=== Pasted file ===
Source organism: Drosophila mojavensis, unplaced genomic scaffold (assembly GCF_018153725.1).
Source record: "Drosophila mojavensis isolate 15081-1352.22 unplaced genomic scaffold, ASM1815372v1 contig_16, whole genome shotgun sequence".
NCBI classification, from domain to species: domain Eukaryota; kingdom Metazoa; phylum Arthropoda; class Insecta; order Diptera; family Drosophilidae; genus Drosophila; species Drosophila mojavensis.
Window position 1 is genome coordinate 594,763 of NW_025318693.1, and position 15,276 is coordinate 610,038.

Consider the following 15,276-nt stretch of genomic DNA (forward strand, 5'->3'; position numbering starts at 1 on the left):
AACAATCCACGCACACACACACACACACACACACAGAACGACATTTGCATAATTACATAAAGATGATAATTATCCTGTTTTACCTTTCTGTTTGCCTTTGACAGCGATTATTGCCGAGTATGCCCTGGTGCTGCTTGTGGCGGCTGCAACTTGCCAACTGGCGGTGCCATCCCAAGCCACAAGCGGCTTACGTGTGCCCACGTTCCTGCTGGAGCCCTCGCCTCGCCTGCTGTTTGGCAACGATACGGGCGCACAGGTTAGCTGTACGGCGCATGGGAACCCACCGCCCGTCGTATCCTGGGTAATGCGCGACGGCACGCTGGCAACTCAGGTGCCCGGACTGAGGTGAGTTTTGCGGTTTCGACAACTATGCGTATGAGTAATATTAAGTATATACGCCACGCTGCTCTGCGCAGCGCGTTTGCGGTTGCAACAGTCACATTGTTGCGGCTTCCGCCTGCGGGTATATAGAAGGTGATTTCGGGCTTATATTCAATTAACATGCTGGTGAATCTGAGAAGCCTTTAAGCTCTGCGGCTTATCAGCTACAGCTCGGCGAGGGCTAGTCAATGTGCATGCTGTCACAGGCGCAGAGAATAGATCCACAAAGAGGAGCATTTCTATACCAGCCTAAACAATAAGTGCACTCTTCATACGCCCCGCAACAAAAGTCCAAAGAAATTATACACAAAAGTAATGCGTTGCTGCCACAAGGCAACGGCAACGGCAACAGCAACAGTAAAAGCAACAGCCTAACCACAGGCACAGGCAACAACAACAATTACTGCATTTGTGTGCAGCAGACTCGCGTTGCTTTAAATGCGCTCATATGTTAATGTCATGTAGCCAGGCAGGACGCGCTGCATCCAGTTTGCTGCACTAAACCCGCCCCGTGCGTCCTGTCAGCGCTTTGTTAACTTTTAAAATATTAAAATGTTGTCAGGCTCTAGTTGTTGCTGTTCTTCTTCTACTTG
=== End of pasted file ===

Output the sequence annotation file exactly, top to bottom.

Source organism: Drosophila mojavensis, unplaced genomic scaffold (assembly GCF_018153725.1).
Source record: "Drosophila mojavensis isolate 15081-1352.22 unplaced genomic scaffold, ASM1815372v1 contig_16, whole genome shotgun sequence".
NCBI classification, from domain to species: domain Eukaryota; kingdom Metazoa; phylum Arthropoda; class Insecta; order Diptera; family Drosophilidae; genus Drosophila; species Drosophila mojavensis.
Window position 1 is genome coordinate 594,763 of NW_025318693.1, and position 15,276 is coordinate 610,038.

Consider the following 15,276-nt stretch of genomic DNA (forward strand, 5'->3'; position numbering starts at 1 on the left):
AACAATCCACGCACACACACACACACACACACACAGAACGACATTTGCATAATTACATAAAGATGATAATTATCCTGTTTTACCTTTCTGTTTGCCTTTGACAGCGATTATTGCCGAGTATGCCCTGGTGCTGCTTGTGGCGGCTGCAACTTGCCAACTGGCGGTGCCATCCCAAGCCACAAGCGGCTTACGTGTGCCCACGTTCCTGCTGGAGCCCTCGCCTCGCCTGCTGTTTGGCAACGATACGGGCGCACAGGTTAGCTGTACGGCGCATGGGAACCCACCGCCCGTCGTATCCTGGGTAATGCGCGACGGCACGCTGGCAACTCAGGTGCCCGGACTGAGGTGAGTTTTGCGGTTTCGACAACTATGCGTATGAGTAATATTAAGTATATACGCCACGCTGCTCTGCGCAGCGCGTTTGCGGTTGCAACAGTCACATTGTTGCGGCTTCCGCCTGCGGGTATATAGAAGGTGATTTCGGGCTTATATTCAATTAACATGCTGGTGAATCTGAGAAGCCTTTAAGCTCTGCGGCTTATCAGCTACAGCTCGGCGAGGGCTAGTCAATGTGCATGCTGTCACAGGCGCAGAGAATAGATCCACAAAGAGGAGCATTTCTATACCAGCCTAAACAATAAGTGCACTCTTCATACGCCCCGCAACAAAAGTCCAAAGAAATTATACACAAAAGTAATGCGTTGCTGCCACAAGGCAACGGCAACGGCAACAGCAACAGTAAAAGCAACAGCCTAACCACAGGCACAGGCAACAACAACAATTACTGCATTTGTGTGCAGCAGACTCGCGTTGCTTTAAATGCGCTCATATGTTAATGTCATGTAGCCAGGCAGGACGCGCTGCATCCAGTTTGCTGCACTAAACCCGCCCCGTGCGTCCTGTCAGCGCTTTGTTAACTTTTAAAATATTAAAATGTTGTCAGGCTCTAGTTGTTGCTGTTCTTCTTCTACTTG